Time. Money in some ways buys time. The key is making money work for you by creating passive income – monies earned which a person is not actively involved. Examples of passive income are royalties from intellectual properties, rental properties, or a business you don’t have to physically operate to earn a profit. Passive income equals more time to other things you love such as traveling with family, volunteering, or working for fun (not out of necessity).

Allows You to Make a Larger Difference. More money can multiply you. Volunteering at the local Girls and Boys Club requires your presence. Being able to donate financially to multiple local Boys & Girls Clubs makes an even bigger difference. Your reach increases with the amount of money you possess.

While money isn’t the most important thing in the world, it does effect the things that are. Using your money strategically will afford you more time, expand your reach, and pay for some pretty cool experiences.  And ultimately managing our money responsibly will assure that we don’t fail. Face it we are too important!

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NYC Introduces Minimum Wage for Drivers + How to Slowly Crawl Your Way into Wealth

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Living in a big city may not be what it’s cracked up to be.  The cost of living seems to be going up while wages are going down. Well thankfully for cab drivers they may be getting some relief. New York City is introducing a minimum pay rate for drivers working for app-based services such as Uber and Lyft. Drivers must now be paid a minimum of $27.86 per hour, or $17.22 after expenses, which city officials say translates to a yearly increase of roughly $10,000. The new pay rates, which will be implemented in 20 days, were criticized by the ride-sharing services. The changes will likely lead to fare hikes for riders, said Uber but drivers are at least happy. But what about another worker?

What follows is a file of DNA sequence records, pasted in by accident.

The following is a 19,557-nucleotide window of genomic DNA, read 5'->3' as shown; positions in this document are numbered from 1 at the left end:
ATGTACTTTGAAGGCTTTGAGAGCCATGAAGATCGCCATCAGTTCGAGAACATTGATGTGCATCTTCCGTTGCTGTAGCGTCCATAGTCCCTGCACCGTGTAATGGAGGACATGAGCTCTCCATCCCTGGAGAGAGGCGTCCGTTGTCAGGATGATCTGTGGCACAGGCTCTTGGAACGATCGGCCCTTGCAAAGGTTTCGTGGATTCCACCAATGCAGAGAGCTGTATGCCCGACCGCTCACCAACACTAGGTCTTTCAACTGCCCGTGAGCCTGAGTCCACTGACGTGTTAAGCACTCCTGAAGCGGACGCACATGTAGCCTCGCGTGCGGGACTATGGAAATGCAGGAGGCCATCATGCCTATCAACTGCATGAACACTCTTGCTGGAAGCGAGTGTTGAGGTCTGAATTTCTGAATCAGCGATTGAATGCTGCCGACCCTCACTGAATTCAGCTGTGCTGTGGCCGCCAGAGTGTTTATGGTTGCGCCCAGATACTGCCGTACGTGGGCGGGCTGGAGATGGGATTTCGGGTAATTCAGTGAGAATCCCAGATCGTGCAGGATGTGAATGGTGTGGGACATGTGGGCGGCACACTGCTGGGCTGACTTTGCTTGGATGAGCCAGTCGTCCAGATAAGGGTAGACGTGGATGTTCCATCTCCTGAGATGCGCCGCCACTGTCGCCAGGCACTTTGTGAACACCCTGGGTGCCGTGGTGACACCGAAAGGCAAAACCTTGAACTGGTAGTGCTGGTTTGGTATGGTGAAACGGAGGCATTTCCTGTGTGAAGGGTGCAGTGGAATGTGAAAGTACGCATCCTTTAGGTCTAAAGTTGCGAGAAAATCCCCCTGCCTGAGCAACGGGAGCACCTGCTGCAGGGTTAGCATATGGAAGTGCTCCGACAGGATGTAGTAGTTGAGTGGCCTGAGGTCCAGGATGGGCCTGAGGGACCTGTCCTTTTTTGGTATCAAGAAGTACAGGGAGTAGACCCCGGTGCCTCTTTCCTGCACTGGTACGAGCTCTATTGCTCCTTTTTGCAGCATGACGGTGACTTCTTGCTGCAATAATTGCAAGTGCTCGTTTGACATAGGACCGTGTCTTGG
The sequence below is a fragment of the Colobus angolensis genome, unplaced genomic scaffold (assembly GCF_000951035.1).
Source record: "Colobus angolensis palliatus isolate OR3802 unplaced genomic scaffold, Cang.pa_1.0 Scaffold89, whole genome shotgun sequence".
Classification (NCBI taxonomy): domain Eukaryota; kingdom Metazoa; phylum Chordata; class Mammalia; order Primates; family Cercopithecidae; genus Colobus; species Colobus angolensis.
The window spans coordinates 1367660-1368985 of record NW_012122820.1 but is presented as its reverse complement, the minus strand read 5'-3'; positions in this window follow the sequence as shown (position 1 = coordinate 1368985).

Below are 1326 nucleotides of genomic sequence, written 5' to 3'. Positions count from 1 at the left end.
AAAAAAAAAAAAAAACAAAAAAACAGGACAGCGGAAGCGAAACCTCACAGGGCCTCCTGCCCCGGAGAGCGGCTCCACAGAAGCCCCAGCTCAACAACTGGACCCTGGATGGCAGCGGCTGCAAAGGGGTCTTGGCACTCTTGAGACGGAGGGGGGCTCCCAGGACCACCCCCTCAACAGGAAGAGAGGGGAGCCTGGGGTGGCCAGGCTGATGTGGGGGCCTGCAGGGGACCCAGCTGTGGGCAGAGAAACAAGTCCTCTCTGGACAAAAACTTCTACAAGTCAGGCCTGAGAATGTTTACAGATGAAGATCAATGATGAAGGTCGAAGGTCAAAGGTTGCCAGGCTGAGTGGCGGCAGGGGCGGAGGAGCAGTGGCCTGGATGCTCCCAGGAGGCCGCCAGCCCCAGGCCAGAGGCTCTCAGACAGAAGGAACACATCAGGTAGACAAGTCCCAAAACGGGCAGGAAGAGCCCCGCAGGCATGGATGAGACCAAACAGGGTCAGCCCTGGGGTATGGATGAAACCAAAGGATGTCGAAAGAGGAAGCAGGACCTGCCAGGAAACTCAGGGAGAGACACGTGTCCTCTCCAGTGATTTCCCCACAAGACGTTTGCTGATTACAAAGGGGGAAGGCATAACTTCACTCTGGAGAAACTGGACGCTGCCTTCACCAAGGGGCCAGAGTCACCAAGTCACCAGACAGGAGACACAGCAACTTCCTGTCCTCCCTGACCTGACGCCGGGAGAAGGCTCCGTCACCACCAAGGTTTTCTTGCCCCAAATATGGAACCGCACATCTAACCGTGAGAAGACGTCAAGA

According to a 2017 CareerBuilder report, 78% of full-time workers said they live paycheck to paycheck. And while the cost of living continues to climb there are ways to get out of this slow crawl to wealth. Here are four tips on getting out of living paycheck to paycheck and live life more abundantly. 

Live below your means. The more we earn, the more we seem to spend. Think about it when you made less than what you make now, you survived. And then when a raise came along or some random lump sum of money like your tax refund you either made a purchase that increased your long-term expenses or wasted it on things that didn’t shift your lifestyle in a financially positive way. Start living below your means. This may look like downsizing your phone plan or apartment. Pretend you have $100 to 500 dollars less than what you make on a monthly basis.

Set Financial Goals. If your money doesn’t have an aim, it will land anywhere. When you have a financial vision, you are more likely to end up where you’d like to be. You are careful enough to put aside tax money, mortgage payments, and other necessities; take the same approach to build wealth.

Aggressively Save. Think of a number that you don’t want to go below when it comes to your savings account. Let’s say you want to have no less than 10,000 dollars in your account. Save until you get there without spending unnecessarily. Remember put aside an amount that you feel comfortable with but an amount that will also get you to your goal in a comfortable amount of time. Once you have arrived, don’t go below it.

Change your words. Words are powerful. Chances are if you’re living paycheck to paycheck, you aren’t able to do things you like. And that can cause stress and discomfort. And you may have the tendency to complain. STOP. Your words have the ability to build up and tear down. Choose to build up with money affirmations such as “I have an endless supply of cash,” “money is flowing to me,” and “I place no limits on the amount of money I can make.” (IG: @paradigmmoney). Before you know it, you’ll be financially free and loving it.